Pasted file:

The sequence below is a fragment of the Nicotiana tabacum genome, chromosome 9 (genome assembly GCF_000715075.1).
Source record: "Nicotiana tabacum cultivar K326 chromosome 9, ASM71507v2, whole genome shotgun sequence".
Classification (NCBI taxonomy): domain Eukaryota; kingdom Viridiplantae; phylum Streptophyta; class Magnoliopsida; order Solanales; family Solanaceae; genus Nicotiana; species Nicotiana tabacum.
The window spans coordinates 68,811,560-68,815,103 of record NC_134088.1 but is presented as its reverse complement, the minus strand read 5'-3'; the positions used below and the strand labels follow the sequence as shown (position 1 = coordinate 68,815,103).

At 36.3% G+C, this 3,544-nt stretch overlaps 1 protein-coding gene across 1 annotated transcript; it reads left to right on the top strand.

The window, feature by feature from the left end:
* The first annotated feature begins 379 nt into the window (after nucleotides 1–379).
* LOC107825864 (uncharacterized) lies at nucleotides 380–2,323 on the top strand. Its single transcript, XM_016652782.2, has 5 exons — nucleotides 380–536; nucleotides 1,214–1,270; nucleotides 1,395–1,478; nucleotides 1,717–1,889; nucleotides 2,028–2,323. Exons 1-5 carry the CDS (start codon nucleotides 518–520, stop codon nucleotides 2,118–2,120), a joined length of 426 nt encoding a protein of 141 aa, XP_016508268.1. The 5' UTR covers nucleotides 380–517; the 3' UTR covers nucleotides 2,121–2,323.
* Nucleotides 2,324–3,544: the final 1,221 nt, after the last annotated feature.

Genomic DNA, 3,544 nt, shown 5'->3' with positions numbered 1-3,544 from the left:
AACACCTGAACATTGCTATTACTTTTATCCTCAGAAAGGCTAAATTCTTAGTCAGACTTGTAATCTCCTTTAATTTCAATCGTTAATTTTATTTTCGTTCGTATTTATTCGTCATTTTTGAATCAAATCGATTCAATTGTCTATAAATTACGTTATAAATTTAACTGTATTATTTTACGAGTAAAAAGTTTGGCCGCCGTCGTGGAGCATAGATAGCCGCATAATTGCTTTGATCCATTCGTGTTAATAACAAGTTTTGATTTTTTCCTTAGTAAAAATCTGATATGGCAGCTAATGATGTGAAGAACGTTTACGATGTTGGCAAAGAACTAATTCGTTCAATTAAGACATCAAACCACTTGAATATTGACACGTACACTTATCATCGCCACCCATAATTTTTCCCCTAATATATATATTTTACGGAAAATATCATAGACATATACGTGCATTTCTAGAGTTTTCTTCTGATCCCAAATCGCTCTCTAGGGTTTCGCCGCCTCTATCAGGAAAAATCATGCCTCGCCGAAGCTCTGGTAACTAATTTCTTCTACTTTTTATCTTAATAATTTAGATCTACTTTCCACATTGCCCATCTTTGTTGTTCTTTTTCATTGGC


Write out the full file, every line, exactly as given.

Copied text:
The sequence below is a fragment of the Nicotiana tabacum genome, chromosome 9 (genome assembly GCF_000715075.1).
Source record: "Nicotiana tabacum cultivar K326 chromosome 9, ASM71507v2, whole genome shotgun sequence".
Classification (NCBI taxonomy): domain Eukaryota; kingdom Viridiplantae; phylum Streptophyta; class Magnoliopsida; order Solanales; family Solanaceae; genus Nicotiana; species Nicotiana tabacum.
The window spans coordinates 68,811,560-68,815,103 of record NC_134088.1 but is presented as its reverse complement, the minus strand read 5'-3'; the positions used below and the strand labels follow the sequence as shown (position 1 = coordinate 68,815,103).

At 36.3% G+C, this 3,544-nt stretch overlaps 1 protein-coding gene across 1 annotated transcript; it reads left to right on the top strand.

The window, feature by feature from the left end:
* The first annotated feature begins 379 nt into the window (after nucleotides 1–379).
* LOC107825864 (uncharacterized) lies at nucleotides 380–2,323 on the top strand. Its single transcript, XM_016652782.2, has 5 exons — nucleotides 380–536; nucleotides 1,214–1,270; nucleotides 1,395–1,478; nucleotides 1,717–1,889; nucleotides 2,028–2,323. Exons 1-5 carry the CDS (start codon nucleotides 518–520, stop codon nucleotides 2,118–2,120), a joined length of 426 nt encoding a protein of 141 aa, XP_016508268.1. The 5' UTR covers nucleotides 380–517; the 3' UTR covers nucleotides 2,121–2,323.
* Nucleotides 2,324–3,544: the final 1,221 nt, after the last annotated feature.

Genomic DNA, 3,544 nt, shown 5'->3' with positions numbered 1-3,544 from the left:
AACACCTGAACATTGCTATTACTTTTATCCTCAGAAAGGCTAAATTCTTAGTCAGACTTGTAATCTCCTTTAATTTCAATCGTTAATTTTATTTTCGTTCGTATTTATTCGTCATTTTTGAATCAAATCGATTCAATTGTCTATAAATTACGTTATAAATTTAACTGTATTATTTTACGAGTAAAAAGTTTGGCCGCCGTCGTGGAGCATAGATAGCCGCATAATTGCTTTGATCCATTCGTGTTAATAACAAGTTTTGATTTTTTCCTTAGTAAAAATCTGATATGGCAGCTAATGATGTGAAGAACGTTTACGATGTTGGCAAAGAACTAATTCGTTCAATTAAGACATCAAACCACTTGAATATTGACACGTACACTTATCATCGCCACCCATAATTTTTCCCCTAATATATATATTTTACGGAAAATATCATAGACATATACGTGCATTTCTAGAGTTTTCTTCTGATCCCAAATCGCTCTCTAGGGTTTCGCCGCCTCTATCAGGAAAAATCATGCCTCGCCGAAGCTCTGGTAACTAATTTCTTCTACTTTTTATCTTAATAATTTAGATCTACTTTCCACATTGCCCATCTTTGTTGTTCTTTTTCATTGGC